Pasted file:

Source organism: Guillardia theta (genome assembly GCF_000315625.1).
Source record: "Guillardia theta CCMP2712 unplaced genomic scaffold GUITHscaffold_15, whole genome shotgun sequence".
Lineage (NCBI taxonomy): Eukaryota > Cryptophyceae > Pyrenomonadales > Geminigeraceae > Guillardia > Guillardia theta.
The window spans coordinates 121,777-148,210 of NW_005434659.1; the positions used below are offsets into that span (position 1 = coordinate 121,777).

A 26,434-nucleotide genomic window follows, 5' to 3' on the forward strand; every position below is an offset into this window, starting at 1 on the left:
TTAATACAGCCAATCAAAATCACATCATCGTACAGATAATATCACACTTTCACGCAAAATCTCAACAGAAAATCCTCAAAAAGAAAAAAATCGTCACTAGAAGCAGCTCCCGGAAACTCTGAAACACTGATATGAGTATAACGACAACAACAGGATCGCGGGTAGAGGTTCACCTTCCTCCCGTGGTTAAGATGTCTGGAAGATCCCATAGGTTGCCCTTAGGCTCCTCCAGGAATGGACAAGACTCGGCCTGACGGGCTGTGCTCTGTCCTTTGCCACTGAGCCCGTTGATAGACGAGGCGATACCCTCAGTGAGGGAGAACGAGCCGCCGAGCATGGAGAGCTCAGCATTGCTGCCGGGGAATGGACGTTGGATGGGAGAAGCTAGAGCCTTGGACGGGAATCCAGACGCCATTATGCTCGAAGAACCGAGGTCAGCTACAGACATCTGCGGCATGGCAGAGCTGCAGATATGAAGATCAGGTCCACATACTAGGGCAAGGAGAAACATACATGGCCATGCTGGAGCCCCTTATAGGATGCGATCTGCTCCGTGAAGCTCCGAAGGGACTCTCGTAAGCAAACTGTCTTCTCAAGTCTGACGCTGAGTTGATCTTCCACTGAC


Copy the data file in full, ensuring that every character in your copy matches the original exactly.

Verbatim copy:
Source organism: Guillardia theta (genome assembly GCF_000315625.1).
Source record: "Guillardia theta CCMP2712 unplaced genomic scaffold GUITHscaffold_15, whole genome shotgun sequence".
Lineage (NCBI taxonomy): Eukaryota > Cryptophyceae > Pyrenomonadales > Geminigeraceae > Guillardia > Guillardia theta.
The window spans coordinates 121,777-148,210 of NW_005434659.1; the positions used below are offsets into that span (position 1 = coordinate 121,777).

A 26,434-nucleotide genomic window follows, 5' to 3' on the forward strand; every position below is an offset into this window, starting at 1 on the left:
TTAATACAGCCAATCAAAATCACATCATCGTACAGATAATATCACACTTTCACGCAAAATCTCAACAGAAAATCCTCAAAAAGAAAAAAATCGTCACTAGAAGCAGCTCCCGGAAACTCTGAAACACTGATATGAGTATAACGACAACAACAGGATCGCGGGTAGAGGTTCACCTTCCTCCCGTGGTTAAGATGTCTGGAAGATCCCATAGGTTGCCCTTAGGCTCCTCCAGGAATGGACAAGACTCGGCCTGACGGGCTGTGCTCTGTCCTTTGCCACTGAGCCCGTTGATAGACGAGGCGATACCCTCAGTGAGGGAGAACGAGCCGCCGAGCATGGAGAGCTCAGCATTGCTGCCGGGGAATGGACGTTGGATGGGAGAAGCTAGAGCCTTGGACGGGAATCCAGACGCCATTATGCTCGAAGAACCGAGGTCAGCTACAGACATCTGCGGCATGGCAGAGCTGCAGATATGAAGATCAGGTCCACATACTAGGGCAAGGAGAAACATACATGGCCATGCTGGAGCCCCTTATAGGATGCGATCTGCTCCGTGAAGCTCCGAAGGGACTCTCGTAAGCAAACTGTCTTCTCAAGTCTGACGCTGAGTTGATCTTCCACTGAC